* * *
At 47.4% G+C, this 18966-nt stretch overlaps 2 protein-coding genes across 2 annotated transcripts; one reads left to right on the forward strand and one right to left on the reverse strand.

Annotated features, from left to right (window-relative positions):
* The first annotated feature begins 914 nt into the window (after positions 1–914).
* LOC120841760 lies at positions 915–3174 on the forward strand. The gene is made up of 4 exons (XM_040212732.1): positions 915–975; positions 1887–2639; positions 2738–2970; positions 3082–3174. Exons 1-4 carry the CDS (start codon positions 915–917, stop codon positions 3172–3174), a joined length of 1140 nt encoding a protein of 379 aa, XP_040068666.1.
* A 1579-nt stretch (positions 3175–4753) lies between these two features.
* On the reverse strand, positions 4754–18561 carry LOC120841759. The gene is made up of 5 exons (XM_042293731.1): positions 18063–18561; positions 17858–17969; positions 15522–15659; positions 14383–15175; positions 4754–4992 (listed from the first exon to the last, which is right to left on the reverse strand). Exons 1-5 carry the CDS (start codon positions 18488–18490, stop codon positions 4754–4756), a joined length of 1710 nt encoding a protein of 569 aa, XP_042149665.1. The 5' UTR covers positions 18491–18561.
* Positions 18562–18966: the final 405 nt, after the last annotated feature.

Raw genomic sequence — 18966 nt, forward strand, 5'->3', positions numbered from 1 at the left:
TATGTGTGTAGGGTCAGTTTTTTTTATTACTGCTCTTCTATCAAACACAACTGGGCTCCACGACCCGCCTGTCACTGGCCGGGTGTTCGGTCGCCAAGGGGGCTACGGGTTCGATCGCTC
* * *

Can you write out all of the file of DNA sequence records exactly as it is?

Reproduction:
At 47.4% G+C, this 18966-nt stretch overlaps 2 protein-coding genes across 2 annotated transcripts; one reads left to right on the forward strand and one right to left on the reverse strand.

Annotated features, from left to right (window-relative positions):
* The first annotated feature begins 914 nt into the window (after positions 1–914).
* LOC120841760 lies at positions 915–3174 on the forward strand. The gene is made up of 4 exons (XM_040212732.1): positions 915–975; positions 1887–2639; positions 2738–2970; positions 3082–3174. Exons 1-4 carry the CDS (start codon positions 915–917, stop codon positions 3172–3174), a joined length of 1140 nt encoding a protein of 379 aa, XP_040068666.1.
* A 1579-nt stretch (positions 3175–4753) lies between these two features.
* On the reverse strand, positions 4754–18561 carry LOC120841759. The gene is made up of 5 exons (XM_042293731.1): positions 18063–18561; positions 17858–17969; positions 15522–15659; positions 14383–15175; positions 4754–4992 (listed from the first exon to the last, which is right to left on the reverse strand). Exons 1-5 carry the CDS (start codon positions 18488–18490, stop codon positions 4754–4756), a joined length of 1710 nt encoding a protein of 569 aa, XP_042149665.1. The 5' UTR covers positions 18491–18561.
* Positions 18562–18966: the final 405 nt, after the last annotated feature.

Raw genomic sequence — 18966 nt, forward strand, 5'->3', positions numbered from 1 at the left:
TATGTGTGTAGGGTCAGTTTTTTTTATTACTGCTCTTCTATCAAACACAACTGGGCTCCACGACCCGCCTGTCACTGGCCGGGTGTTCGGTCGCCAAGGGGGCTACGGGTTCGATCGCTC